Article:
A 20% cost of goods is perhaps the staple figure in the restaurant industry. The floral industry operates similarly. In other words, for every dollar you spend at Luigi’s house of fine Gnocchi, he’s out only 20 cents in ingredients. But that’s also not his only cost.

  • Luigi had to go to school.
  • Luigi also had to have lots (and lots) of experience.
  • Luigi had to spend money on a sign.
  • Luigi has other cooks there – Luigi can’t make all the gnocchi himself.
  • Luigi hand-picks his ingredients, spending away his Saturdays ensuring that Bertha is in love with you.
  • Luigi does have to pay rent for someone, or Luigi is operating an illegal restaurant pop-up (which could be possible, but let’s say he’s a “good” Luigi)
  • Luigi pays taxes.
  • Luigi pays insurance.

You are programming one day on a hot new app (isn’t every app a hot new one?) that you and your buddies believe will make you into the next Mark Zuckerberg. Since you are still on your iPhone 6S (fanboi!) development on this app takes a long time, which takes you away from your precious Bertha.

“Honey, we should talk…” pings your phone with a text message with Bertha’s contact now assigned to her number in your phone.

You immediately Google that to find out that it means, since Bertha uses what’s called “female speak.” You translate that message to this : “you are always working and never see me anymore. I’ve fallen in love with Luigi and I’m going to live with him above his Italian Restaurant.”

Quick to correct this error, you’ve now got to do something. Are you going to the grocery store to buy her flowers – at $20 – and hand-deliver them to her? You could.. and just like any ingredient at the store, Bertha will be up all night on YouTube trying to figure out how to prep them, arrange them and (damn – did we mention keep them living for over 24 hours?).

You probably won’t do that. Instead, you’ll call Mario, Luigi’s brother, who is a florist. “Mario! You have to bail me out!” Mario ensures that everything will be ok, you’ll apologize nicely in a note with a dozen roses and he’ll make sure the driver takes extra care of them. After a few hours, Bertha texts you, “OMG! I can’t wait to marry you!” and she immediately breaks off her plans with Luigi and you end up happily ever after.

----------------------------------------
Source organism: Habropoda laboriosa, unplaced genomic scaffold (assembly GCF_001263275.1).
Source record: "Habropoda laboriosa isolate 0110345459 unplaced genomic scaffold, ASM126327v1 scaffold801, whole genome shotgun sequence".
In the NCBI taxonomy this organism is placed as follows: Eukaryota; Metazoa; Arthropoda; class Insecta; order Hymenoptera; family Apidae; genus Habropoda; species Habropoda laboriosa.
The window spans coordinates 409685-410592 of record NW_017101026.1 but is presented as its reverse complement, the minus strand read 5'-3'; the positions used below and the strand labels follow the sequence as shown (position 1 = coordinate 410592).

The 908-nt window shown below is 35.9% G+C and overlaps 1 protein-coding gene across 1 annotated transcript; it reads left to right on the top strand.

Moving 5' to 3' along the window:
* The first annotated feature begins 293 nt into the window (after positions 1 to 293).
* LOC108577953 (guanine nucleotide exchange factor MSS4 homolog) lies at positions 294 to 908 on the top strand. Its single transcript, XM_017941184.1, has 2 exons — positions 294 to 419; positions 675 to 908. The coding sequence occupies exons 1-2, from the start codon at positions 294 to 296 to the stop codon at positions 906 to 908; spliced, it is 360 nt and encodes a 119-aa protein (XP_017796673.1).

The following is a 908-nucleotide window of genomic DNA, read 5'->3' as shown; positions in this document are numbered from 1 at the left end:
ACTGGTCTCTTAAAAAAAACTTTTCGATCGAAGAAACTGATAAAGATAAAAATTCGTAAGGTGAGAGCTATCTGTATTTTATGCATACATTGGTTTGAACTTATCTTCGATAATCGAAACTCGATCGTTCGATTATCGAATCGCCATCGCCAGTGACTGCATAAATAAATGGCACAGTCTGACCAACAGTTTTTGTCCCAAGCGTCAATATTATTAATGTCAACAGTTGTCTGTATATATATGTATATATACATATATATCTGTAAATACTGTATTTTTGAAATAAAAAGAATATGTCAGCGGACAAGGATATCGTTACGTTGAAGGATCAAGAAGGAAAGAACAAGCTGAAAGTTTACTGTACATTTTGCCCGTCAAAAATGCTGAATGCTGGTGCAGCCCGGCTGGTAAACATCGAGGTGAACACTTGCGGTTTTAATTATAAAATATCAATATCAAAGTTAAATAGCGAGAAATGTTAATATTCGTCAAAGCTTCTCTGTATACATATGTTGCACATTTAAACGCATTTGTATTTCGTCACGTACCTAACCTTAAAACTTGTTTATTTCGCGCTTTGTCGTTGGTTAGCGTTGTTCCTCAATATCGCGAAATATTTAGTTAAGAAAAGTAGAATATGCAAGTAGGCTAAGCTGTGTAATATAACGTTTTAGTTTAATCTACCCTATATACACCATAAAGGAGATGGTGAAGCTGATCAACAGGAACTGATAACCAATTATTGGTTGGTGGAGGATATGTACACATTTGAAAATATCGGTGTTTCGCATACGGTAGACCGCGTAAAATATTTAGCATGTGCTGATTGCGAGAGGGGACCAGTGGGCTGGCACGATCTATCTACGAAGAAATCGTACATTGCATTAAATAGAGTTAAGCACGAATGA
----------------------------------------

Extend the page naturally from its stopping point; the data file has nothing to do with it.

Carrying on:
You spent $100 with Mario, the florist (something like our Heart’s Ablaze arrangement)- how did this break down? 20% were his cost of goods – that’s right – same as the supermarket. But lets look at some other things that Mario had to do to fix your romance with Bertha:

  • Mario had to go to school.
  • Mario also had to have lots (and lots) of experience.
  • Mario had to spend money on a sign.
  • Mario has other florists’ there – he can’t design every rose arrangement himself.
  • Mario hand-picks his ingredients, spending away his mornings ensuring that Bertha is in love with you.
  • Mario does have to pay rent for someone
  • Mario pays taxes.
  • Mario pays insurance.

The end cost shouldn’t ever be compared to a mail-order (or mail-delivered) florist service or the supermarket. The fact is, like a good chef, a good florist will spend countless hours to hand select the flowers – drive conversations with the growers or co-ops – and pick “the super most awesomeness flowers in the world” for their clients. The supermarket buys flowers in bulk, just like they bulk buy Velveeta, so the costs to a florist (for the flowers) is indeed the same to a florist in most cases than the retail price of those roses at the supermarket.

(Side note: did you ever pay attention to where the flowers are kept in the store? They are in the front. The idea is called a “turn-around,” in retail. You have to travel to pick those nice cheap roses up – then turn around finding yourself in need of gum & a bag of M&M’s. Time is precious for you – which is why they are upfront – but you’ve just given the store a lot more money than the flowers with high-margin items like candy and the National Enquirer. )

The florist will know the wholesaler and grower. They will know where the best flowers are at any given moment. They’ll prepare them with care, and be attentive to every detail. They’ll also ensure that they are prepped correctly – a critical step in making them last a long time and look their best. Lastly, they’ll have a driver on their staff or hire a courier, and his gas (nor his time) isn’t free.

Just like a restaurant, it’s that time that you are paying for – not just the product. Or to be even more specific – you are paying for quality and convenience when using a florist versus buying flowers at a supermarket. You are doing the exact same thing when you are buying dinner at your neighborhood restaurant.

And as florists, we’ll also be there when you and Bertha formalize your relationship in a ceremony, send the most exquisite pieces to the funeral of her brother Bert who passes away unexpectedly during a high speed motorcycle beer drinking contest, and we’ll even fix things after Bertha finds out that you’ve privately keeping the millions you’ve been making on cat videos a secret.

(We don’t judge.)